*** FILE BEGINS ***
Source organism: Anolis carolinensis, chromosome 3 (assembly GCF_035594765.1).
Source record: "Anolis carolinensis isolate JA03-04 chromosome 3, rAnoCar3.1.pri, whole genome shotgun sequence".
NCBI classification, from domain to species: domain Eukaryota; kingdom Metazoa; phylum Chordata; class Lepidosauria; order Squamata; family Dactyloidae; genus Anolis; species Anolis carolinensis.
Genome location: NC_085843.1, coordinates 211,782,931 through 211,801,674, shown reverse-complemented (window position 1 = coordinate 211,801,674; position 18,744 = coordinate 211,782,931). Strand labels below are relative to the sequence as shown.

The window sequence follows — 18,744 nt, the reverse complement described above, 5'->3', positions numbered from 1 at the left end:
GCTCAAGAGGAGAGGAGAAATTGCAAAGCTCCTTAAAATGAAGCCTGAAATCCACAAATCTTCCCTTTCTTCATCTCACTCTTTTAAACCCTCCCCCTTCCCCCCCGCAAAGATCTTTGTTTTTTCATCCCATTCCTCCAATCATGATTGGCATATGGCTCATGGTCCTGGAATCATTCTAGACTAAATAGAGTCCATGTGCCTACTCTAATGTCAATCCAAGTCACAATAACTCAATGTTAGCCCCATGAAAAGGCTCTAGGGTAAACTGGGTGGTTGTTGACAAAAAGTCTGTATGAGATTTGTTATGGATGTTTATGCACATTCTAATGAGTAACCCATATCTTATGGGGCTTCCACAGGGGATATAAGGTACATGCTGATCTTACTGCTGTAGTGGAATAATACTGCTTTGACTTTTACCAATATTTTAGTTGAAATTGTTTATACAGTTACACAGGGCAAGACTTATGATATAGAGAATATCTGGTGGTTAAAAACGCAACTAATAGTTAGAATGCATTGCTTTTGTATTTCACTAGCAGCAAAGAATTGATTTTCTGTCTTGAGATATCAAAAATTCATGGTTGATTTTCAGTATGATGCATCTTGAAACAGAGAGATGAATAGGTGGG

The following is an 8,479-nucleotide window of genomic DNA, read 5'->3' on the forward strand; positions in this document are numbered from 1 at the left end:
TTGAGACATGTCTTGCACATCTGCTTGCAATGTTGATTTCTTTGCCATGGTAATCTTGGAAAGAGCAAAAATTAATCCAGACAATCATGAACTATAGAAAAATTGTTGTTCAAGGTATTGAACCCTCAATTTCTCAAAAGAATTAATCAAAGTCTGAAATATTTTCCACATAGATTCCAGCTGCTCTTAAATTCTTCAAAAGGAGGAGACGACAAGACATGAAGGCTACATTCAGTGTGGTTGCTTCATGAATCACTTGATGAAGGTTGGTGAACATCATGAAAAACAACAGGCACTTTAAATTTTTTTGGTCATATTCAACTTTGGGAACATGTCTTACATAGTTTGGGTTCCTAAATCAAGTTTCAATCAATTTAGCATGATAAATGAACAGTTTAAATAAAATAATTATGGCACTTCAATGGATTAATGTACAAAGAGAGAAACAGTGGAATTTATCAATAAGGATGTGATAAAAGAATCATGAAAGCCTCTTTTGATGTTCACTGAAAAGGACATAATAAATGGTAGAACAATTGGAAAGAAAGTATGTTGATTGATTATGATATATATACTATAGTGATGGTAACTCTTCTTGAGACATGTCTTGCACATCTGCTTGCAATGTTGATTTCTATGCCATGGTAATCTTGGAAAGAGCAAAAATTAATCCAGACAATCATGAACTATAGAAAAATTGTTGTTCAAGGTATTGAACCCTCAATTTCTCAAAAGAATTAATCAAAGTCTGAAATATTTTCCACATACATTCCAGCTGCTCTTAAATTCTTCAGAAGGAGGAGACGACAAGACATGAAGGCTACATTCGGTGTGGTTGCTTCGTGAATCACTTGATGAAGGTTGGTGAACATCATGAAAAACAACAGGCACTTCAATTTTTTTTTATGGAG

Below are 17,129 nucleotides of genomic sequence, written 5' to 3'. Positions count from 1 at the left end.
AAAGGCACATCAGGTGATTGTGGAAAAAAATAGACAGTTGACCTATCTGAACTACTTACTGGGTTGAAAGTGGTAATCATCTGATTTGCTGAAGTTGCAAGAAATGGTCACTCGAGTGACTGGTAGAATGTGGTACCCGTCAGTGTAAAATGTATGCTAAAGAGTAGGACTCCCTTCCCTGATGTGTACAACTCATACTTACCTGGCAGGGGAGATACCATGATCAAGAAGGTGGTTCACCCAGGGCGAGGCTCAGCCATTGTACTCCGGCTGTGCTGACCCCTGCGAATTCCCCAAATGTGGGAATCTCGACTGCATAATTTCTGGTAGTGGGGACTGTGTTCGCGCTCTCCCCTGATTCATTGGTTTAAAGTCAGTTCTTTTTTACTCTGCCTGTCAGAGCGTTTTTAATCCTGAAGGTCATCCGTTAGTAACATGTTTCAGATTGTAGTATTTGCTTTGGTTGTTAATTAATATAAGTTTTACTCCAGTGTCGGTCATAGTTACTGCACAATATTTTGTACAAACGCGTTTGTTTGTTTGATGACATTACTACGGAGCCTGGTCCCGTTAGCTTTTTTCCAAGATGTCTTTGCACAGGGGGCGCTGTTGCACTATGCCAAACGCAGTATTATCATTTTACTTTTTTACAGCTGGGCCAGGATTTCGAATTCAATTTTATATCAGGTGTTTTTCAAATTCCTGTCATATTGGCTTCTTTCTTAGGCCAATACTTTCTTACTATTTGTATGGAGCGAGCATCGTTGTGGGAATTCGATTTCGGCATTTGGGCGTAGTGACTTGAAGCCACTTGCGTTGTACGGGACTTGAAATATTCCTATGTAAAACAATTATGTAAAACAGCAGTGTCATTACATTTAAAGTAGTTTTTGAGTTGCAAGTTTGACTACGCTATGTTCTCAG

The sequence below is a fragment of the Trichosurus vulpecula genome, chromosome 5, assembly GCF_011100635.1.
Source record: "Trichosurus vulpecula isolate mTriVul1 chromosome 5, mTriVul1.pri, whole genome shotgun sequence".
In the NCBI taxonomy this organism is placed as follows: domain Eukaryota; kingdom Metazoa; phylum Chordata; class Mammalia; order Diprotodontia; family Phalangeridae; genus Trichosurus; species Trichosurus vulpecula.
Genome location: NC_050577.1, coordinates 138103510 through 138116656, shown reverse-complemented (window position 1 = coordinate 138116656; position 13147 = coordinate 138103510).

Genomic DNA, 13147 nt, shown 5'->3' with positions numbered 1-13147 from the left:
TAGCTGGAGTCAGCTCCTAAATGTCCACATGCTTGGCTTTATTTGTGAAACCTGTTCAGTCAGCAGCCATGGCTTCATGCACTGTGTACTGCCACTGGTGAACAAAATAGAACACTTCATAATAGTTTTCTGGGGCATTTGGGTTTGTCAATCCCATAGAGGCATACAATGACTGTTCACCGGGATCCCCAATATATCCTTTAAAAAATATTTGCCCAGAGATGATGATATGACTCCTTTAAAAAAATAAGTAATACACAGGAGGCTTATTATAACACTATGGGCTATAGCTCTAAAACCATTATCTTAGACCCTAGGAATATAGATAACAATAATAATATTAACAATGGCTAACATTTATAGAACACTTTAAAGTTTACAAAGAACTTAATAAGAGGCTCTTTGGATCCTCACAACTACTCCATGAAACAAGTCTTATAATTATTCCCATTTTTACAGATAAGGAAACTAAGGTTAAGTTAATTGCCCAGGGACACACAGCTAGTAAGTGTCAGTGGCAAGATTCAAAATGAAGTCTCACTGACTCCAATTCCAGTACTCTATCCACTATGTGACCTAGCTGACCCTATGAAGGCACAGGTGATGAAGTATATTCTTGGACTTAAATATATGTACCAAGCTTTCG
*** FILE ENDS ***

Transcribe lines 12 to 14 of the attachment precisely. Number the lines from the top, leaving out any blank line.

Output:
Source record: "Trichosurus vulpecula isolate mTriVul1 chromosome 5, mTriVul1.pri, whole genome shotgun sequence".
In the NCBI taxonomy this organism is placed as follows: domain Eukaryota; kingdom Metazoa; phylum Chordata; class Mammalia; order Diprotodontia; family Phalangeridae; genus Trichosurus; species Trichosurus vulpecula.
Genome location: NC_050577.1, coordinates 138103510 through 138116656, shown reverse-complemented (window position 1 = coordinate 138116656; position 13147 = coordinate 138103510).